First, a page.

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New CPR technique revives man after 63 minutes without pulse

Thursday, Oct 27, 2011 - 03:49

Oct. 27 - The rules of how to treat cardiac arrest are being re-written at the Mayo Clinic in Minnesota. Technology, new drug treatments, conventional CPR and the use of hypothermia are now being coordinated with great affect - in one case reviving a man who'd been clinically dead for more than an hour. Ben Gruber reports.

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Rodney Whitmore is exercising in the physical therapy wing at the Mayo Clinic in Rochester Minnesota. It's part of his recovery regimen. Two months ago in his farm house, Rodney went into cardiac arrest. His heart stopped pumping blood and supplying oxygen to his body. Statistically, Rodney's brain should have been irreversibly damaged after just five minutes. But today, Rodney is fine... and he was clinically dead for more than an hour. (SOUNDBITE) (English) RODNEY WHITMORE, CARDIAC ARREST SURVIVOR, SAYING: "Being brought back to life….it's different." Rodney was the recipient of a revolutionary combination of treatments that saved his life and kept his brain intact. The immediate response of his wife Laurie was crucial. She began CPR - pounding on his chest to manually circulate blood through Rodney's body. (SOUNDBITE) (English) LAURIE WHITMORE, WIFE OF RODNEY WHITMORE, SAYING: "I know I was scared. I remember being very scared I also, in hindsight think, I remember that this is what I needed to do and I that point, if I wasn't doing that, I was afraid, I was alone and I was just hoping that somebody will get here." After nine long minutes, help arrived. Paramedics hooked Rodney up to a defibrillator and something relatively new - a capnography machine, normally used in anaesthetic procedures. According to Dr Roger White, who was on the phone directing the paramedics that night, the machine tells emergency responders if CPR is having the desired effect. (SOUNDBITE) (English) DR. ROGER WHITE, MAYO CLINIC, SAYING: "We can measure the amount of carbon dioxide that is being excreted in the lungs during chest compressions with CPR - and that is a marker of the adequacy of the blood flow provided by the chest compressions." The defibrillator recorded audio of the scene. UPSOUND - RECORDING FROM DEFIBRILLATOR - "STAY WITH US HONEY" "RODNEY, PLEASE STAY HERE" "WE ARE GETTING HELP" - MACHINE SAYING "STOP CPR - SHOCK ADVISED" Dr White says night, the capnography machine and 63 minutes of CPR saved Rodney Whitmore's life...although it took 16 electrical shocks, and a large dose of stabilizing drugs before the paramedics were able to make Rodney's heart work on its own. (SOUNDBITE) (English) DR. ROGER WHITE, MAYO CLINIC, SAYING: "So our next step was to induce hypothermia which was to drop his body temperature to 91 degrees Fahrenheit to keep him cold for 24 hours and gradually re-warm him." After more than a week comatose, Rodney woke up with no signs of brain damage. He remembers seeing his family waiting when he opened his eyes. (SOUNDBITE) (English) RODNEY WHITMORE, CARDIAC ARREST SURVIVOR, SAYING: "I have heard stories…cause, actually from what they have told me I wasn't suppose to know them. (REPORTER: But you did.) WHITMORE ANSWERS: "I did" Dr. White hopes Rodney's story will prompt wider use of capnography. He believes the machine's ability to gauge the effectiveness of CPR will result in saved lives. (SOUNDBITE) (English) DR. ROGER WHITE, MAYO CLINIC, SAYING: "The most immediate interest to me is to make capnography available to the people that first get there so that the moment CPR starts they can track its performance." Rodney admits his brush with death has taken an emotional toll. He says he appreciates life more than ever and after 35 years of marriage, he finally realises how important it is to hold his wife's hand. Ben Gruber, Reuters.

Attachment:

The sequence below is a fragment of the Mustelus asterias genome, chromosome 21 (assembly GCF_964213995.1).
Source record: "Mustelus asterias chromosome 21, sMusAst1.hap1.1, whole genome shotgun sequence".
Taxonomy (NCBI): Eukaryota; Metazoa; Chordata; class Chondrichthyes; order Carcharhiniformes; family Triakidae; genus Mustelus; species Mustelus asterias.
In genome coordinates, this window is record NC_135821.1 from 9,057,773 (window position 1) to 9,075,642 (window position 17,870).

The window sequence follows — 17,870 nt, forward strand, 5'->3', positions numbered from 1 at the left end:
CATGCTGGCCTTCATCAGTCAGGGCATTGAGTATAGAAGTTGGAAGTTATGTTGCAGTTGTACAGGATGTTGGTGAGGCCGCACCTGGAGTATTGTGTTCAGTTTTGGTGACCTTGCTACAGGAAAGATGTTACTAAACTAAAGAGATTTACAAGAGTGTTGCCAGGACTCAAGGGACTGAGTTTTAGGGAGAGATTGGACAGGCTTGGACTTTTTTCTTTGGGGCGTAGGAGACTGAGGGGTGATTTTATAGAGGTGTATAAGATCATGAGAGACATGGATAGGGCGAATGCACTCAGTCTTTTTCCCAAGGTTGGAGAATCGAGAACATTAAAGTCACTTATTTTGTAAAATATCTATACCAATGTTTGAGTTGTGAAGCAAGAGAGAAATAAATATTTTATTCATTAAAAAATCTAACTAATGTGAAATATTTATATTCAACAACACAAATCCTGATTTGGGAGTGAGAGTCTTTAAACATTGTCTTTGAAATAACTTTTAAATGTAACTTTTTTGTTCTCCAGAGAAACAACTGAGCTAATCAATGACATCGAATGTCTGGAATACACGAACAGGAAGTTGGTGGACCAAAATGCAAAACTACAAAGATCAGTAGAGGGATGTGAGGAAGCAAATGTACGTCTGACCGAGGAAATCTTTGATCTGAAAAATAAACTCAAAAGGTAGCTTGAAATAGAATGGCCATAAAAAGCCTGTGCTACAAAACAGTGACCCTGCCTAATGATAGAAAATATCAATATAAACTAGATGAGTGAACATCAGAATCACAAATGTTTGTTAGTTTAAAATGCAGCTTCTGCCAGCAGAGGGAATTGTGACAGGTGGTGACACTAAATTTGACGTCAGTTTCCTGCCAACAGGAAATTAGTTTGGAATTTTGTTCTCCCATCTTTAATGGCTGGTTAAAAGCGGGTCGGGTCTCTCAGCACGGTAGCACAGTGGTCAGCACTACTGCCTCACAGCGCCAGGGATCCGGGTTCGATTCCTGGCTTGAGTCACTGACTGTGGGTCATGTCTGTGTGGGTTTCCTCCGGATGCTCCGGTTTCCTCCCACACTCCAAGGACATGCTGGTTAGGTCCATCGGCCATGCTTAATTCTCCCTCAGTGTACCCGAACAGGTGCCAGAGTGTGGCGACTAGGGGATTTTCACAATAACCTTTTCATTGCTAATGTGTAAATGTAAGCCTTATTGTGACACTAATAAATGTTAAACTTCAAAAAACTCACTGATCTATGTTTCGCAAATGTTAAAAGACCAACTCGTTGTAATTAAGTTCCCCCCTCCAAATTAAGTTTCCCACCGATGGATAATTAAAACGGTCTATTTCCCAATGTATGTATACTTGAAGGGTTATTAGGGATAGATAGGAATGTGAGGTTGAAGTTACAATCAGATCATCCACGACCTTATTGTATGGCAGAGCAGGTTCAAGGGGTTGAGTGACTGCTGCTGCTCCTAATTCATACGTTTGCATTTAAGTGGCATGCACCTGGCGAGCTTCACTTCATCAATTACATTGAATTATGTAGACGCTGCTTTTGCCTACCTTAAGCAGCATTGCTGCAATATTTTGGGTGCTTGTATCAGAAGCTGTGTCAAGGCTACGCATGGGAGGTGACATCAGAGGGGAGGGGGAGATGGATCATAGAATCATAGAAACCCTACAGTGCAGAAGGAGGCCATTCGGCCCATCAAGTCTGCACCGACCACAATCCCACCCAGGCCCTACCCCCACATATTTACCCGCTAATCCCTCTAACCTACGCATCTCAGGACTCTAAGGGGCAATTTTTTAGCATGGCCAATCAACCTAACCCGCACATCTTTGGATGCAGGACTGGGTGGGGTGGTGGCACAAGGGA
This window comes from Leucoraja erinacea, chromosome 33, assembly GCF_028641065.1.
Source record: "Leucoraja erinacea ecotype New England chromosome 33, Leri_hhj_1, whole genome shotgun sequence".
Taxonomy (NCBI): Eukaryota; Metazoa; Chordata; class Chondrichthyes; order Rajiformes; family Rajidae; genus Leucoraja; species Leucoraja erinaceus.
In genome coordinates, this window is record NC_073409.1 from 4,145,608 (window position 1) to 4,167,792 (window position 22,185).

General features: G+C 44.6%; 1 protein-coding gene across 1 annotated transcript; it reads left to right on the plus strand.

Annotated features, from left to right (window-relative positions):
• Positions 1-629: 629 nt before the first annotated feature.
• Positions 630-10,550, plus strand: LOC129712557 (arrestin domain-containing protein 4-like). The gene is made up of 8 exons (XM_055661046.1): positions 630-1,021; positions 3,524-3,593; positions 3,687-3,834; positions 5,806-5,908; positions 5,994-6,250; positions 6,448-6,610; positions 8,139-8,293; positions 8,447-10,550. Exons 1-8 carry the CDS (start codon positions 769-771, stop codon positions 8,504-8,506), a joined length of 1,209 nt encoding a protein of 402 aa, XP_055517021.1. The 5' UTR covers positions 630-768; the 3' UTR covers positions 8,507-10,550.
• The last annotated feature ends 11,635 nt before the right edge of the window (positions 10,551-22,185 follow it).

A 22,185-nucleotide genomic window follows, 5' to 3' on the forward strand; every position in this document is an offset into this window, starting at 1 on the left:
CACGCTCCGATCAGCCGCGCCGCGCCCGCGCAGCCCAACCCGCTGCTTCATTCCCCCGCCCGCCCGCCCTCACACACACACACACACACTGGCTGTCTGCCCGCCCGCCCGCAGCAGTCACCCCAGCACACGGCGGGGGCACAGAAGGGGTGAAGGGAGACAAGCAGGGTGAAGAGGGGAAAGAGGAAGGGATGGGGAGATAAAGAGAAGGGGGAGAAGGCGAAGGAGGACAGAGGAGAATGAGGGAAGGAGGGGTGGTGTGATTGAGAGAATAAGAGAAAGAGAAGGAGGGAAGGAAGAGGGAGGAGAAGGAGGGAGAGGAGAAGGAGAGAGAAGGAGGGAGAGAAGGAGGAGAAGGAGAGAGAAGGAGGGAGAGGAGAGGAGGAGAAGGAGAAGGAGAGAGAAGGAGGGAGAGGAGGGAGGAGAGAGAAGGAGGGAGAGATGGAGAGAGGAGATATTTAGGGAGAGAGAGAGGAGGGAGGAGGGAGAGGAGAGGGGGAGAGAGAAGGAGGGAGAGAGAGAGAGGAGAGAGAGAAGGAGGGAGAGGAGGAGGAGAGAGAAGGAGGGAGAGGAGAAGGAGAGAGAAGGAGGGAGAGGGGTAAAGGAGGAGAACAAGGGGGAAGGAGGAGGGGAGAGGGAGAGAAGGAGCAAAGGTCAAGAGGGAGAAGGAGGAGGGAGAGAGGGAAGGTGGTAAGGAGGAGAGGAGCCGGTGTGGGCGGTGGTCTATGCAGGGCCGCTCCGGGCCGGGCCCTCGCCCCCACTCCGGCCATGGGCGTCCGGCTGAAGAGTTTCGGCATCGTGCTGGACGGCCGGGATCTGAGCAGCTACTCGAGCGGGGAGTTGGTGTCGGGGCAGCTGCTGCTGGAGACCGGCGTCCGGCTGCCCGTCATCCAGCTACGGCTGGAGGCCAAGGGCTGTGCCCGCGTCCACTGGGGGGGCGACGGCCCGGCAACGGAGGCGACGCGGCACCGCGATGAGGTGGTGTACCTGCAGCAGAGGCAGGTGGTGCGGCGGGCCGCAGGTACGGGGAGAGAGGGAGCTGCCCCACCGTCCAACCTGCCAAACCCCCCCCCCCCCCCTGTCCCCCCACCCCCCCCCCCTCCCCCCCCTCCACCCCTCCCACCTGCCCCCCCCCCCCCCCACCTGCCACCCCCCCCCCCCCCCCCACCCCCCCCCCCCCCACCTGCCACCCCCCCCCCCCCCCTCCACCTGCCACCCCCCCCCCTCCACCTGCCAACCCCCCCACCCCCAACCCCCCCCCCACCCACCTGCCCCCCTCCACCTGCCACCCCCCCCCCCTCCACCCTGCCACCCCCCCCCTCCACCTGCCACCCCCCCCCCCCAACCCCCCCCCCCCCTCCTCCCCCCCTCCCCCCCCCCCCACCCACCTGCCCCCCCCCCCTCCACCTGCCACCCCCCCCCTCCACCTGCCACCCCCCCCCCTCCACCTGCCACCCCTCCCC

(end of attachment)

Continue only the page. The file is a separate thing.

New CPR technique revives man after 63 minutes without pulse

Thursday, Oct 27, 2011 - 03:49

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